This is changing. Just as people are coming around to the benefits of EVs, so too are manufacturers looking to expand the forms in which these arrive. Everything from small vehicles to utility bucket trucks to heavy duty applications are inching toward what electric might offer. In 2021 and 2022 automakers including Ford and GM and new EV startups like Lordstown and Rivian are releasing pickups and SUVs.
There are basic reasons for it. Several countries announced forthcoming internal combustion engine bans. If you want to do business in these countries, you need to have vehicles that comport with the laws of the land, and OEMs need to offer those vehicles. From a wider lens, these regions appear to be in line with innovation, rather than merely sticking with business-as-usual. That’s is a good look to have in a global economy.
What is The Value Proposition for Fleet?
The defining goal for a fleet is to get the products and/or people to where they need to be, and it needs to happen safely and efficiently. However, budgets will always a factor, and the phrase “the bottom line” is ubiquitous for a reason.
Geller stated that, while capital investment is a large consideration from the outset, EV will justify inclusion with potentially significant savings. “You have to get your organization and internal infrastructure ready for it. You have to deal with issues of supplying electricity to the vehicles, depending on the use-case. Is it a fleet that sits overnight without being used, or is it a 24-hour fleet? The charging requirements are different.”
That said, Geller added the saved costs of ownership will help pay back the spend. “The overall basic (value) proposition is that you’ll spend so much less money on traditional fuel and maintenance, you will not need to do oil changes, so that is a savings not just of material costs but labor costs, however you factor in your preventive maintenance. Overall, there is less wear-and-tear on EVs used under normal conditions (leading to reduced repairs and downtime).”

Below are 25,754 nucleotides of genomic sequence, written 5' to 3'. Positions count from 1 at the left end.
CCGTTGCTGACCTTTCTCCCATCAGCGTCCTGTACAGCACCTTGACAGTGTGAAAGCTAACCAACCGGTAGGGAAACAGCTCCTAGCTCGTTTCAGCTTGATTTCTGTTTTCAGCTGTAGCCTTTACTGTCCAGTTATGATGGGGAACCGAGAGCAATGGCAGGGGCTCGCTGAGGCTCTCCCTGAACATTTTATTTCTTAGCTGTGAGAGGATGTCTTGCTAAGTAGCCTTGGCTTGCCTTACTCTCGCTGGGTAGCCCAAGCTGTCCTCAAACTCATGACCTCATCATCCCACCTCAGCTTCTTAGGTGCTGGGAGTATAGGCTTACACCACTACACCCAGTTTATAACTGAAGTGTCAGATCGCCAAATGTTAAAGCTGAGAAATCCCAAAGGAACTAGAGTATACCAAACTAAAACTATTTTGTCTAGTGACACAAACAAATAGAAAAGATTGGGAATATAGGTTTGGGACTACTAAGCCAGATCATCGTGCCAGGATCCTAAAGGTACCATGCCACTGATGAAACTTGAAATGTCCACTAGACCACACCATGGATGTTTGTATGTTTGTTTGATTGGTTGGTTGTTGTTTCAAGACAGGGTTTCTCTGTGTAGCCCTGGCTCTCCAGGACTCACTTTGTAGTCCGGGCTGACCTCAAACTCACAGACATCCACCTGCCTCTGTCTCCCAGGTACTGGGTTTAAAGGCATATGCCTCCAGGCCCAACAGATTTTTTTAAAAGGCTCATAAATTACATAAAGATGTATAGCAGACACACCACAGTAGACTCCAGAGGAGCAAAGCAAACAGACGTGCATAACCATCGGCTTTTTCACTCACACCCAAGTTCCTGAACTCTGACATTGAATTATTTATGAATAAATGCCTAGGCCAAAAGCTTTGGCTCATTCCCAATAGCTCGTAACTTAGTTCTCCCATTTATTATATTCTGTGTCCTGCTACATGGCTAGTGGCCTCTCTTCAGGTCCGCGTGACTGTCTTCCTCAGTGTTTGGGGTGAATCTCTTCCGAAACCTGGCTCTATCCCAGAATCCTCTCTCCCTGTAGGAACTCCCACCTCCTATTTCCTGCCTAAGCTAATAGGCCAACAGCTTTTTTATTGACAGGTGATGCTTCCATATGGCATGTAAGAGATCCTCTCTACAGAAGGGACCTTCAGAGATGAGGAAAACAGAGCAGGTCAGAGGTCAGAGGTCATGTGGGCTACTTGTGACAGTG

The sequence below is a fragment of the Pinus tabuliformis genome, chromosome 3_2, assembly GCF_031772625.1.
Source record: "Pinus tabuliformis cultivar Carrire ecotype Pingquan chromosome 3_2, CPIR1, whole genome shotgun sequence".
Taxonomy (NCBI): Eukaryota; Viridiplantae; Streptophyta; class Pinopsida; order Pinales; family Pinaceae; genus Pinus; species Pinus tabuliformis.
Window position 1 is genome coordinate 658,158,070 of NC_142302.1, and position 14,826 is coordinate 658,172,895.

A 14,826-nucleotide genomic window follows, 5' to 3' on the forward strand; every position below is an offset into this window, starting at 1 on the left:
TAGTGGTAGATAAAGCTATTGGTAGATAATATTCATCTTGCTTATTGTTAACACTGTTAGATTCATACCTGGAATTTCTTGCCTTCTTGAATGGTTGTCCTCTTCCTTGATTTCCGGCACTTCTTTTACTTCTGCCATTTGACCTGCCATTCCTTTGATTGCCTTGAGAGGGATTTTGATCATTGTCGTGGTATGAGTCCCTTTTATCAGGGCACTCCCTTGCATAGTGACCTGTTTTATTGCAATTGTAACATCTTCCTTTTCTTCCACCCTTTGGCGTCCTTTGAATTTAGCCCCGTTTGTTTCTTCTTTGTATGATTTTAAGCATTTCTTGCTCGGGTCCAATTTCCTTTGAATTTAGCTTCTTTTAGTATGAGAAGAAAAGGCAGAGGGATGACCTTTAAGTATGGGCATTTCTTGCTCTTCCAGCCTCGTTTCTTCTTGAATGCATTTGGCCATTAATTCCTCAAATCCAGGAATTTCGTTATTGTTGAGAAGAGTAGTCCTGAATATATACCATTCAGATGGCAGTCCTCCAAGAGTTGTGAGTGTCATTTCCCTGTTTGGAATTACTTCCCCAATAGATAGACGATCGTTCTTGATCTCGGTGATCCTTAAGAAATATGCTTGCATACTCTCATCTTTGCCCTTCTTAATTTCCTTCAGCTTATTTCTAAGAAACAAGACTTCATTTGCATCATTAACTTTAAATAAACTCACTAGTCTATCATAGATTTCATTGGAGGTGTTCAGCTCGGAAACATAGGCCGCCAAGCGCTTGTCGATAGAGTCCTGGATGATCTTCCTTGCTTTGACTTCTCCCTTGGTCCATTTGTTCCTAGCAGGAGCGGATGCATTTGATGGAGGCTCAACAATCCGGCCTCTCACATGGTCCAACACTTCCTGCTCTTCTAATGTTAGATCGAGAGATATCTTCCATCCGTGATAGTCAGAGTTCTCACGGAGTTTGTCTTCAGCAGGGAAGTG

Another consideration for fleet is that some regions of the U.S. are looking into reducing road access to internal combustion engines. In 2020, the state of California made waves with its plan to outright ban them by 2035. Should such plans come to pass, it could be advantageous for fleets to prepare by design now than by necessity later.
“If you’re talking about smart cities, autonomous vehicles, the basics of the ‘mobility revolution,’ then electrification is at the core of all of these,” Geller said. “In terms of autonomous vehicles, whether we’re talking about fully driverless, semi-autonomous/assisted, we know it is coming. We’re not sure to what degree and I suspect that fully driverless is farther away than some suggest. But electrification is key to all of these because of the efficient utilization of resources.”
Further, with a potential resurgence in sustainability, fleets might need to prove how they are achieving levels of pollution reduction as an operational mandate. Electric vehicles can make the biggest dent in the smallest timeframe.
But what will it take for organizations and individuals to finally cross that line? Geller suggested that it could be peer pressure. “Driving an electric car is, for most people at first, a scary proposition. But once you see your neighbors, your customers, and your competitors driving EVs, it takes the pressure off. You are not going to be the test case for viability. You can use their acceptance of the technology as a good indicator it will work for you.”